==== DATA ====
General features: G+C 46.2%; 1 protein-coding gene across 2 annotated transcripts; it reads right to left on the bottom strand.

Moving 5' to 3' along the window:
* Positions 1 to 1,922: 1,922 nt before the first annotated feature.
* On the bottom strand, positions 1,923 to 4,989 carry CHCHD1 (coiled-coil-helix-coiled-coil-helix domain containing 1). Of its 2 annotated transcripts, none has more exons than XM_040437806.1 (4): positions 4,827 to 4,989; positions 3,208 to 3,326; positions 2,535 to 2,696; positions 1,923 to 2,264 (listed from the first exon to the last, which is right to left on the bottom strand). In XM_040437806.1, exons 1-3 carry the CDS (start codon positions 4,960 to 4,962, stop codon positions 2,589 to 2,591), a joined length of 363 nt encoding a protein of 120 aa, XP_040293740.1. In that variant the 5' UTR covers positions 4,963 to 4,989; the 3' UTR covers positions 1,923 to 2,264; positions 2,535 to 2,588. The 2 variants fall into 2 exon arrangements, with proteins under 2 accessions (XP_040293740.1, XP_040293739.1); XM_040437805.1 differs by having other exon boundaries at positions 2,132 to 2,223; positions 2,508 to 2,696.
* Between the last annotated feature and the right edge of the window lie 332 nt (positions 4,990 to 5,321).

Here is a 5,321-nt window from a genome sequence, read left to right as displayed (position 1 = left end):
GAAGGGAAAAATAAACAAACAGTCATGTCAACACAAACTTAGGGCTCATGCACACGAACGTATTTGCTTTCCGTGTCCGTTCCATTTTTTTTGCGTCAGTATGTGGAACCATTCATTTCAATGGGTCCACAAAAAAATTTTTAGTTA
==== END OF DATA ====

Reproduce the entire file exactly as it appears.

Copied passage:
General features: G+C 46.2%; 1 protein-coding gene across 2 annotated transcripts; it reads right to left on the bottom strand.

Moving 5' to 3' along the window:
* Positions 1 to 1,922: 1,922 nt before the first annotated feature.
* On the bottom strand, positions 1,923 to 4,989 carry CHCHD1 (coiled-coil-helix-coiled-coil-helix domain containing 1). Of its 2 annotated transcripts, none has more exons than XM_040437806.1 (4): positions 4,827 to 4,989; positions 3,208 to 3,326; positions 2,535 to 2,696; positions 1,923 to 2,264 (listed from the first exon to the last, which is right to left on the bottom strand). In XM_040437806.1, exons 1-3 carry the CDS (start codon positions 4,960 to 4,962, stop codon positions 2,589 to 2,591), a joined length of 363 nt encoding a protein of 120 aa, XP_040293740.1. In that variant the 5' UTR covers positions 4,963 to 4,989; the 3' UTR covers positions 1,923 to 2,264; positions 2,535 to 2,588. The 2 variants fall into 2 exon arrangements, with proteins under 2 accessions (XP_040293740.1, XP_040293739.1); XM_040437805.1 differs by having other exon boundaries at positions 2,132 to 2,223; positions 2,508 to 2,696.
* Between the last annotated feature and the right edge of the window lie 332 nt (positions 4,990 to 5,321).

Here is a 5,321-nt window from a genome sequence, read left to right as displayed (position 1 = left end):
GAAGGGAAAAATAAACAAACAGTCATGTCAACACAAACTTAGGGCTCATGCACACGAACGTATTTGCTTTCCGTGTCCGTTCCATTTTTTTTGCGTCAGTATGTGGAACCATTCATTTCAATGGGTCCACAAAAAAATTTTTAGTTA